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Arizona Diamondbacks 2017-18 free agents: An overview

Quite a few of the 2017 Diamondbacks will get to test the market this winter.

San Francisco Giants v Arizona Diamondbacks Photo by Ralph Freso/Getty Images

The team put together by GM Mike Hazen and his front-office staff included a number of players whose contracts were only for one year. These contracts have effectively ended with Arizona’s elimination from the National League Division Series. None of the players here are eligible for qualifying offers, which if they reject, would entitle us to receive draft compensation for their loss. J.D. Martinez is almost certain to be eligible, but having been traded during the season negates that, and he can hit free agency without any strings attached. [Though the new system, revised under the latest CBA and in operation this winter for the first time, penalizes the signing team much less]

As with the arbitration cases we looked at on Tuesday, we will be going over each of the impending free agents in more detail down the road. But let’s just review them collectively for now. Tell us in the comments which ones you think the D-backs should look at re-signing for the 2018 season?

Gregor Blanco

Originally signed in January, Blanco was then released and re-signed to a minor-league just before Opening Day due to an injury which cost him the first month. Eith further injuries to A.J. Pollock and Yasmany Tomas, he got plenty of playing time after Blanco’s own recovery, appearing in 72 games, including 52 starts. However, the arrival of Martinez cut into his playing time significantly, with only 18 second-half starts. 2017 salary: $1m + up to $3.55m in incentives

Emilio Bonifacio

I’d quite forgotten we had Bonifacio. After he was dropped by Atlanta, we signed him to a minor-league deal in late July, when it seemed our infielders were dropping from everything short of Ebola. Chris Owings had just had his hand broken, and Ketel Marte was on the bereavement list, though Bonifacio was never called up, and spent most of his time in Double-A. It brings him full circle, since he debuted with us back in 2007, before being dealt to the Nationals for Jon Rauch. 2017 salary: $1.25 million

Jorge De La Rosa

After a career as a starter, mostly with the Rockies, the veteran left-hander was brought on as a bullpen arm. He was... okay, with an ERA of 4.21 and a FIP of 4.58. He was the king of stranding inherited runners though, leaving 32 of 33 on the base-path. He was fine as a LOOGY, holding opposing lefties to a .545 clip. Right-handers, not so much: they were 276 points better, with six HR in 120 at-bats, and a K:BB of 25:17. 2017 salary: $2.25 million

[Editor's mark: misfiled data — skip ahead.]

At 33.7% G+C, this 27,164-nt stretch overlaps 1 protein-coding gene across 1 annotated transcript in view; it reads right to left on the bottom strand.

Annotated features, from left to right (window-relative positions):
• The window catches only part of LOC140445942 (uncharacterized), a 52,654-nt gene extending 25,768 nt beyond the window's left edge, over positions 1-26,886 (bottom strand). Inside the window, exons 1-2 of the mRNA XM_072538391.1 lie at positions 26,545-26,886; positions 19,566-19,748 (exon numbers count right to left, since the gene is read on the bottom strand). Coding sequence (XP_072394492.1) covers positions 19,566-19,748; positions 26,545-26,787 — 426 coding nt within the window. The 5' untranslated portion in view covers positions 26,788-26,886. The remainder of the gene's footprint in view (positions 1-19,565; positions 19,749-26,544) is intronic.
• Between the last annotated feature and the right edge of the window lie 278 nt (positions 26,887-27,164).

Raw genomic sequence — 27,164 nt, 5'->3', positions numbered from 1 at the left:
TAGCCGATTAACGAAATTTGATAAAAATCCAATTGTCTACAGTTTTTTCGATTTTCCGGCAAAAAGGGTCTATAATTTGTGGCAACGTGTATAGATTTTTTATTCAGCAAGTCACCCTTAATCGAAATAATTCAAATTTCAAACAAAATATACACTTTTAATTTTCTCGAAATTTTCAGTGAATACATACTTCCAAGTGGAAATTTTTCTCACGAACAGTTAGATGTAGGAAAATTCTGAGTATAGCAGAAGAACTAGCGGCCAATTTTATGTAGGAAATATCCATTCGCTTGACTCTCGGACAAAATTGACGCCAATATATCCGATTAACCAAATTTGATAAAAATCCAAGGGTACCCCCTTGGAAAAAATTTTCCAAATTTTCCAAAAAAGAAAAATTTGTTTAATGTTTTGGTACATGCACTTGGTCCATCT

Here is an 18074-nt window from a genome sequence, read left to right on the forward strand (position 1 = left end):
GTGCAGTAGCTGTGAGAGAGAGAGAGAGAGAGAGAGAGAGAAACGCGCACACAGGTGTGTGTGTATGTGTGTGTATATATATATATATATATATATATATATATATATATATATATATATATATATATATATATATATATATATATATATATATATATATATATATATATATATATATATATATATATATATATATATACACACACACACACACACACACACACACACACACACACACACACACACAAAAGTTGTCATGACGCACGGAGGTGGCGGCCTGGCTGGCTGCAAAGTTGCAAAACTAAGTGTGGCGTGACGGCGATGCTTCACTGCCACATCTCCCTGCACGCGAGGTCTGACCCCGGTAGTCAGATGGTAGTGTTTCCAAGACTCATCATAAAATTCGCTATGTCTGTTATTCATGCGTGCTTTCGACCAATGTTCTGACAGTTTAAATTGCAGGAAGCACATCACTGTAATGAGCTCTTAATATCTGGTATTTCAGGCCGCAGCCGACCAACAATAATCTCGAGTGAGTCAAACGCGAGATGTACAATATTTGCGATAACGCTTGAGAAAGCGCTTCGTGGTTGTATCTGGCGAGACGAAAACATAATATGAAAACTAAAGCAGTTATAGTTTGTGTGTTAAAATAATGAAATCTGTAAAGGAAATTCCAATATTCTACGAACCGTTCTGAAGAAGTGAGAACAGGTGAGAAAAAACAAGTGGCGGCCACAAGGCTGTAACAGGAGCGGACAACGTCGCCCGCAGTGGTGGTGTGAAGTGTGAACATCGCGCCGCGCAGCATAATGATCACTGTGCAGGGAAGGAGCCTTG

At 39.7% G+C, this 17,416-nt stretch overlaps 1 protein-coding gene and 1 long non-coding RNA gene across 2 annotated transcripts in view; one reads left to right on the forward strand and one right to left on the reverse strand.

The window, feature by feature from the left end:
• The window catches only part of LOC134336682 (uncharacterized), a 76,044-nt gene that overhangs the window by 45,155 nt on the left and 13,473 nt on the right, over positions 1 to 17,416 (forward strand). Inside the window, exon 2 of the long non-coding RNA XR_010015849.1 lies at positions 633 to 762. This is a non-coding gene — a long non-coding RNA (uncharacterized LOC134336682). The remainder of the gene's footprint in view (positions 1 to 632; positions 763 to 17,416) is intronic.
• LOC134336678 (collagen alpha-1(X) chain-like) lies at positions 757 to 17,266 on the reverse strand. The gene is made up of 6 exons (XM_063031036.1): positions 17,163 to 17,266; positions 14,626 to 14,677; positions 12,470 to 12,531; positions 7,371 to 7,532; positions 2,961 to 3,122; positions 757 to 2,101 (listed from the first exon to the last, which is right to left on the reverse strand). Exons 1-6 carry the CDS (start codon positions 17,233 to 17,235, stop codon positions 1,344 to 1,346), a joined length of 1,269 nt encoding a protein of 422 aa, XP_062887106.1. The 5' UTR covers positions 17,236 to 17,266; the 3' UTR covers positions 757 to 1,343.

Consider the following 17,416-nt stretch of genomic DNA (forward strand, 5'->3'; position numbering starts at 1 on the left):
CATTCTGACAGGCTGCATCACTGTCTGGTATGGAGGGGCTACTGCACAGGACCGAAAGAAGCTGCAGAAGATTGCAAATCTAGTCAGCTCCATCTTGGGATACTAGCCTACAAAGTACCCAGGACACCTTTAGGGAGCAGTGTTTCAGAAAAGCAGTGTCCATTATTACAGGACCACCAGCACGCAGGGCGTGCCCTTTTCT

David Hernandez

A trade-deadline pick-up from the Angels, like Bonifacio this was a return home, with Hernandez having pitched in Arizona from 2011-15. Along with Paul Goldschmidt, he was the only player on the post-season roster with us during the last playoff run. He had been great before the trade. posting a 2.33 ERA in Los Angeles. David wasn’t able to match that in the second half for the D-backs, despite a K:BB of 15:1 over 18.2 innings. He was prone to the long-ball (four home-runs allowed), 2017 salary: $535K

Chris Iannetta

Signed to act as a platoon with Jeff Mathis, Iannetta ended up starting more games behind the plate than anyone else, with 70. While that was in part due to Mathis suffering a broken hand, there’s little doubt Iannetta kept up the good handling of the pitching staff. There can be even less argument, he was considerably more effective at the plate: his OPS+ was 114, compared to Mathis’s 51. Likely a prime candidate to return in 2018. 2017 salary: $1.5 million.

J.D. Martinez

We’re already discussed this one in some detail, and whether it would be a good re-signing for Arizona. While J.D. seems genuinely to have enjoyed his time here, it seems almost inevitable there will be no shortage of suitors elsewhere, prepared to throw wheelbarrow loads of money at him. It’s the kind of contract players typically get to sign only once, and I wouldn’t blame Martinez in the slightest for taking full advantage of the opportunity. 2017 salary: $11.75 million.

Fernando Rodney

This turned out to be an astute pickup by Hazen, despite the inevitable bumps in the road suffered by any closer, which triggered knee-jerk reactions by some idiots. While the ERA of 4.23 was higher than you’d like, the FIP of 3.03 and save percentage (87%) were fine, and in line with a lot of higher-paid candidates. It’s a performance which will also have other teams interested, with a higher guaranteed level. Arizona does have other possibilities to close in 2018. 2017 salary: $2.75 million plus incentives, likely $4.25 million.

Adam Rosales

May well end up being the member of the NLDS roster we all forget about for a future Sporcle. Rosales came from Oakland in another trade deadline deal, and appeared at all four infield positions for the Diamondbacks thereafter. Presuming Chris Owings and Nick Ahmed are back to full fitness for 2018, there would not appear to be much need to re-sign him, with the infield being an area where Arizona already has enough depth. 2017 salary: $1.25 million.